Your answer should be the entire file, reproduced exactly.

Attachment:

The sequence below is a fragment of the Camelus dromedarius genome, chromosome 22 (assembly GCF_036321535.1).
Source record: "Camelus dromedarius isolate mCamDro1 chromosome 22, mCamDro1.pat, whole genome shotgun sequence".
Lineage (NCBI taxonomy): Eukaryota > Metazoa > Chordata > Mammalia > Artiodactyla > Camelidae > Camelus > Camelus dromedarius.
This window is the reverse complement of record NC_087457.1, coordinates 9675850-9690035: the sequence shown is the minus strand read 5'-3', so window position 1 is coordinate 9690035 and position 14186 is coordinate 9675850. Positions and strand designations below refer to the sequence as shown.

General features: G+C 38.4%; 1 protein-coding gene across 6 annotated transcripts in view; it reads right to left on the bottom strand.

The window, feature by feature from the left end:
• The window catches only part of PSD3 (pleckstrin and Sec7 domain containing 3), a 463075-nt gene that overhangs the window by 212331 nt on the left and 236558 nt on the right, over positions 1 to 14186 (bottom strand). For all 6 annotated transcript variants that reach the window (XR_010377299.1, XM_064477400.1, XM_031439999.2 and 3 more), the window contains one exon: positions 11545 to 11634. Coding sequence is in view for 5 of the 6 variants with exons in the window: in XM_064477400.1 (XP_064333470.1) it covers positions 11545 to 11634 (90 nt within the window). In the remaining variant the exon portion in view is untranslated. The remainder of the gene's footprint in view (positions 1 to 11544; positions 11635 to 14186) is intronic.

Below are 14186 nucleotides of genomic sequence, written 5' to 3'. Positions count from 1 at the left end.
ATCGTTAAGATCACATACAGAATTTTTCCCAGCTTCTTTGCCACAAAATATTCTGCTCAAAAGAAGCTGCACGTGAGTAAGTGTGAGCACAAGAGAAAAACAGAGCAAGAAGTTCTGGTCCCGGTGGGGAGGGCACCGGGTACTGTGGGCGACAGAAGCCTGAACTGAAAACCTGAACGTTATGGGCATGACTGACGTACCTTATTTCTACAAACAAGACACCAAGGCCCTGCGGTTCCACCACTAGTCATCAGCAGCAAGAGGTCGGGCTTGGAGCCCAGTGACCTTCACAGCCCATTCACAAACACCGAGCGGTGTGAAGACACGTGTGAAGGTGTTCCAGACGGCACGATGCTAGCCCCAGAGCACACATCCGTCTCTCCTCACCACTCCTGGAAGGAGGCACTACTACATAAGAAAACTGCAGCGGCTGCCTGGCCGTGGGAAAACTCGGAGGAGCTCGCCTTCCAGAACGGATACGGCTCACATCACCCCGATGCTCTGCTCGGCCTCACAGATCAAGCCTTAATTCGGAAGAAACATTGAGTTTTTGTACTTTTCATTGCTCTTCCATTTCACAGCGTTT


The sequence below is a fragment of the Camelus dromedarius genome, chromosome 22 (assembly GCF_036321535.1).
Source record: "Camelus dromedarius isolate mCamDro1 chromosome 22, mCamDro1.pat, whole genome shotgun sequence".
Lineage (NCBI taxonomy): Eukaryota > Metazoa > Chordata > Mammalia > Artiodactyla > Camelidae > Camelus > Camelus dromedarius.
This window is the reverse complement of record NC_087457.1, coordinates 9675850-9690035: the sequence shown is the minus strand read 5'-3', so window position 1 is coordinate 9690035 and position 14186 is coordinate 9675850. Positions and strand designations below refer to the sequence as shown.

General features: G+C 38.4%; 1 protein-coding gene across 6 annotated transcripts in view; it reads right to left on the bottom strand.

The window, feature by feature from the left end:
• The window catches only part of PSD3 (pleckstrin and Sec7 domain containing 3), a 463075-nt gene that overhangs the window by 212331 nt on the left and 236558 nt on the right, over positions 1 to 14186 (bottom strand). For all 6 annotated transcript variants that reach the window (XR_010377299.1, XM_064477400.1, XM_031439999.2 and 3 more), the window contains one exon: positions 11545 to 11634. Coding sequence is in view for 5 of the 6 variants with exons in the window: in XM_064477400.1 (XP_064333470.1) it covers positions 11545 to 11634 (90 nt within the window). In the remaining variant the exon portion in view is untranslated. The remainder of the gene's footprint in view (positions 1 to 11544; positions 11635 to 14186) is intronic.

Below are 14186 nucleotides of genomic sequence, written 5' to 3'. Positions count from 1 at the left end.
ATCGTTAAGATCACATACAGAATTTTTCCCAGCTTCTTTGCCACAAAATATTCTGCTCAAAAGAAGCTGCACGTGAGTAAGTGTGAGCACAAGAGAAAAACAGAGCAAGAAGTTCTGGTCCCGGTGGGGAGGGCACCGGGTACTGTGGGCGACAGAAGCCTGAACTGAAAACCTGAACGTTATGGGCATGACTGACGTACCTTATTTCTACAAACAAGACACCAAGGCCCTGCGGTTCCACCACTAGTCATCAGCAGCAAGAGGTCGGGCTTGGAGCCCAGTGACCTTCACAGCCCATTCACAAACACCGAGCGGTGTGAAGACACGTGTGAAGGTGTTCCAGACGGCACGATGCTAGCCCCAGAGCACACATCCGTCTCTCCTCACCACTCCTGGAAGGAGGCACTACTACATAAGAAAACTGCAGCGGCTGCCTGGCCGTGGGAAAACTCGGAGGAGCTCGCCTTCCAGAACGGATACGGCTCACATCACCCCGATGCTCTGCTCGGCCTCACAGATCAAGCCTTAATTCGGAAGAAACATTGAGTTTTTGTACTTTTCATTGCTCTTCCATTTCACAGCGTTT